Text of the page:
Some of the people Ella described as having met in this spirit sojourn were her aunts and second cousins, long since dead and laid away before she was born. She told her Aunt Harriet Wight, who had lost two daughters, not to mourn them, for she had seen them and had talked with them, and they were very happy in their new sphere of existence.  Many relatives and others visited Ella, and she told them the same story--of how she had met their relatives and friends over there, how happy they were, and that they had asked about their loved ones here.

 When Leah Rees, her night nurse, came to stay with Ella the next night, she told her about having seen her (Leah's) father and several others of her people who had passed away, as well as her own Grandpa Jensen--all of whom appeared very happy.  One person Ella was puzzled about seeing in the spirit world was little Alphie, the son of Alphonzo H. Snow. He had been in her Sunday School class in the First Ward, and she did not know that he had just died. When she told her mother, she said, "Yes, Ella, little Alphie is  dead, too. He died early this morning while you were so very sick. We knew you loved him and that it would be a shock to you, so we did not tell you about his death." But, nevertheless, she had recognized the little fellow happily singing among the children under the direction of Eliza R. Snow.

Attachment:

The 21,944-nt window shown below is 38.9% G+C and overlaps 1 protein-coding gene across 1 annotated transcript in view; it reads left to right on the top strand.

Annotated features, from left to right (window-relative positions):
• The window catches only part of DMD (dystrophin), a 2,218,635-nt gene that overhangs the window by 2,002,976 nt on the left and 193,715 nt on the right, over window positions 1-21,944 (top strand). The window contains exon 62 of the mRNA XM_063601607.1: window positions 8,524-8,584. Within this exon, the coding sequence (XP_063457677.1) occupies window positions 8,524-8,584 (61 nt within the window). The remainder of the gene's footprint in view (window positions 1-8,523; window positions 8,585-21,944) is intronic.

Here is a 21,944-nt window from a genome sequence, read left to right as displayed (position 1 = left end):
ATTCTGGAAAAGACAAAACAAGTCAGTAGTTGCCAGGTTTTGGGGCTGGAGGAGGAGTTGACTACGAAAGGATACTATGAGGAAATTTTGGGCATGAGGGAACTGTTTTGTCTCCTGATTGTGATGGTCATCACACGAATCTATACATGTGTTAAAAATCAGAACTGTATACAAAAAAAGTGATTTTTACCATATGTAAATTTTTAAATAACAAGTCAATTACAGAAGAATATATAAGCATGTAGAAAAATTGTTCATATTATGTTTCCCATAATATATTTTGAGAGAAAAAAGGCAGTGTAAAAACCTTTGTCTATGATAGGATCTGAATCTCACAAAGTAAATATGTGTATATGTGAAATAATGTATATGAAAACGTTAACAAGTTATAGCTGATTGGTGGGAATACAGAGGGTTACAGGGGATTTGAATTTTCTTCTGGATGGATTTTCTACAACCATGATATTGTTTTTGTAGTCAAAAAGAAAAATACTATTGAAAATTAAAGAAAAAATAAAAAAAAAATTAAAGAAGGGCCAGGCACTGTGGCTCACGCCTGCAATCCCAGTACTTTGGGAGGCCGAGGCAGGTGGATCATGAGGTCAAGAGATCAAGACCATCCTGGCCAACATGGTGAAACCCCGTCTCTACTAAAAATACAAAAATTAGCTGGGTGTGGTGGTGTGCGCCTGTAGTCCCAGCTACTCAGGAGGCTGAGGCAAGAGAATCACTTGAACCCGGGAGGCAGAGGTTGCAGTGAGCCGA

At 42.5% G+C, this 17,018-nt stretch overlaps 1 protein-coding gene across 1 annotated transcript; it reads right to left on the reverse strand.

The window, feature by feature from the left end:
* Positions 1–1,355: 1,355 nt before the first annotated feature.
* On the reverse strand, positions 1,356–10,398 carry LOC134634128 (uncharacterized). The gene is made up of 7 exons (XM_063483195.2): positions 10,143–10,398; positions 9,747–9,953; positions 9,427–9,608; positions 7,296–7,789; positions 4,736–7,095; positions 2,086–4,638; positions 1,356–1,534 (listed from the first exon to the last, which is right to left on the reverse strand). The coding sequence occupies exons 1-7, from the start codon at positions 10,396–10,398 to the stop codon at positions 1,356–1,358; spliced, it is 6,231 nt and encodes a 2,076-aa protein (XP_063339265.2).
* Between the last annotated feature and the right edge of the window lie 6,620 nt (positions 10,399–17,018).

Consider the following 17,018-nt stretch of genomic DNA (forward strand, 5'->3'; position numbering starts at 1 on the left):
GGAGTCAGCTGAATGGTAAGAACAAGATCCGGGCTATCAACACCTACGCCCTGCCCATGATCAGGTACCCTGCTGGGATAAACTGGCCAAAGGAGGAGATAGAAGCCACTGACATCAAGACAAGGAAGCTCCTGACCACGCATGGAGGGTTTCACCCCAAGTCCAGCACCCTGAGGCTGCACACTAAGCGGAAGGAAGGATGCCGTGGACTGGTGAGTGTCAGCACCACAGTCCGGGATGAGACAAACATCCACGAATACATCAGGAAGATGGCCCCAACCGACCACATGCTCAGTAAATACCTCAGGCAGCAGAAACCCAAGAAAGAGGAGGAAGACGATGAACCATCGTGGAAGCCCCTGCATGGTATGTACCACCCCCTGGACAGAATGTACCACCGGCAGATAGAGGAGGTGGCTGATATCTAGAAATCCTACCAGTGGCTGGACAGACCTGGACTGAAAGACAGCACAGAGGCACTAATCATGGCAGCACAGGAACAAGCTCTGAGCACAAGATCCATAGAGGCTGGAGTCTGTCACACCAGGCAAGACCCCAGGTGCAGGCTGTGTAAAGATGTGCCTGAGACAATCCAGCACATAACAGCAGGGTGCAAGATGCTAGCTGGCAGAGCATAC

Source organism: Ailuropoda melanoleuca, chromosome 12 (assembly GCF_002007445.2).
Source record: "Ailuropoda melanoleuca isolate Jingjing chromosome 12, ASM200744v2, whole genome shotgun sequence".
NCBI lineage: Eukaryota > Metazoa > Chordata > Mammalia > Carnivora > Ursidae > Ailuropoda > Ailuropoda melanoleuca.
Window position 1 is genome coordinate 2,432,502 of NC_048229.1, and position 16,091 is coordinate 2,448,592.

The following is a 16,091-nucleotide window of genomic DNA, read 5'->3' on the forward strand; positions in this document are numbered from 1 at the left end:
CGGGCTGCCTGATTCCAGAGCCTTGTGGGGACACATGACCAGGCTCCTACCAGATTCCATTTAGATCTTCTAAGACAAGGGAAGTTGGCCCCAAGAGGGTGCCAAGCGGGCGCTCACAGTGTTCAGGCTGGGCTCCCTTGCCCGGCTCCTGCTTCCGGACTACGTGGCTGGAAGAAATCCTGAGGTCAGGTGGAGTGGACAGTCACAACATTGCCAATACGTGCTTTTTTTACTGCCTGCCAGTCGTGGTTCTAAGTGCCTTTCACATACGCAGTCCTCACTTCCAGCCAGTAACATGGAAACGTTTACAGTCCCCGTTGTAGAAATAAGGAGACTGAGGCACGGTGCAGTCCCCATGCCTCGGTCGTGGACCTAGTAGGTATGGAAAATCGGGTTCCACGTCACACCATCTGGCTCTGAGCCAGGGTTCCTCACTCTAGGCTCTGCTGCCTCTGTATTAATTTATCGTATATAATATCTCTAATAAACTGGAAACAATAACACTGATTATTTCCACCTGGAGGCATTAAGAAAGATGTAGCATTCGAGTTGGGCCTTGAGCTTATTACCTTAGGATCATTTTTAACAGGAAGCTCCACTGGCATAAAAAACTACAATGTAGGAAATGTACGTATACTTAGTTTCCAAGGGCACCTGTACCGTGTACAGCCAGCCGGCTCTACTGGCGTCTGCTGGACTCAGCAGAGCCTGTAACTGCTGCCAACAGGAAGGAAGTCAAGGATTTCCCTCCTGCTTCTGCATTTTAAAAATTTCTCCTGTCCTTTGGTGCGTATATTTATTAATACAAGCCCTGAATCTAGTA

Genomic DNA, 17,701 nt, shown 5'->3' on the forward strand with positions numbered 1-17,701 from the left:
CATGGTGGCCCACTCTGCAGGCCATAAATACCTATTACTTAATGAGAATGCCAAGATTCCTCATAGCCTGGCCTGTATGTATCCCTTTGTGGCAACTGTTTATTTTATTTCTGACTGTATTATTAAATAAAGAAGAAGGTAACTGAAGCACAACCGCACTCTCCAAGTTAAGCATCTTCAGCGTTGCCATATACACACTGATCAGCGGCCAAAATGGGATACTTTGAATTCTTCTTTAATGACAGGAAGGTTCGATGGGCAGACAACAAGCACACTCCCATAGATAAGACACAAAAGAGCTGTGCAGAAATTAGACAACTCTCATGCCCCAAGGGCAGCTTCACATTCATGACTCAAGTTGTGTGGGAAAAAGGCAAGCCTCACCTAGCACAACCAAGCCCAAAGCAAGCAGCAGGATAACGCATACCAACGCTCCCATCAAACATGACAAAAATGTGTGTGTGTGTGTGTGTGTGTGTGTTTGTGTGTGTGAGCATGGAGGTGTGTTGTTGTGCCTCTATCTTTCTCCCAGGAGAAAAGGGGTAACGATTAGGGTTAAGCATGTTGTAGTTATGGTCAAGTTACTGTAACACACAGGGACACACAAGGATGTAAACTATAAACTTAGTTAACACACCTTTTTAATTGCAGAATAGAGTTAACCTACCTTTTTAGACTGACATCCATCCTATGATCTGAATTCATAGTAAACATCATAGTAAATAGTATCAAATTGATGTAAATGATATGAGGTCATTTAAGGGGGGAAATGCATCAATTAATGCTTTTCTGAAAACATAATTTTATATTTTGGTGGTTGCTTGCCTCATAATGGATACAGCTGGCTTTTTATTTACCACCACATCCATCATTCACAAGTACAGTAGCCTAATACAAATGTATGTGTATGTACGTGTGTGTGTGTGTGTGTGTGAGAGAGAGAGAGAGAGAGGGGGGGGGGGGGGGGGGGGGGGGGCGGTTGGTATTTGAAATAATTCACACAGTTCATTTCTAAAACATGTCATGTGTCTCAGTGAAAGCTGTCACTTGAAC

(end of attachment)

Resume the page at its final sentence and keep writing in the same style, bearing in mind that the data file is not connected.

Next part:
It was while sitting there listening to those children that she heard a voice coming to her in commanding tones, apparently from a long distance, which said, "Come back, Ella, come back! Your work on earth is not yet completed." And, although she had no desire to come back, but on the contrary, felt determined to remain in that beautiful world, the voice was so authoritative in manner that it seemed to draw, yes, actually draw her spirit out of that room and back to her body. She felt compelled to follow it and return to earth, where she filled to the fullness, her life's mission on earth, becoming a mother in Israel, and doing much for the glory of God and her own exaltation in the service of the Lord. She is now known as Mrs. Henry Wight of Brigham City, Utah.

I looked in
new.familysearch.org, which is our LDS website for family history.  She was born about  August 13, 1871, probably in Brigham City, Utah.  [yup, named after Brigham Young]  She died Oct 23, 1957 in Albion, ID.  She married March 20, 1895.  Ella and Henry were the parents of  8 children.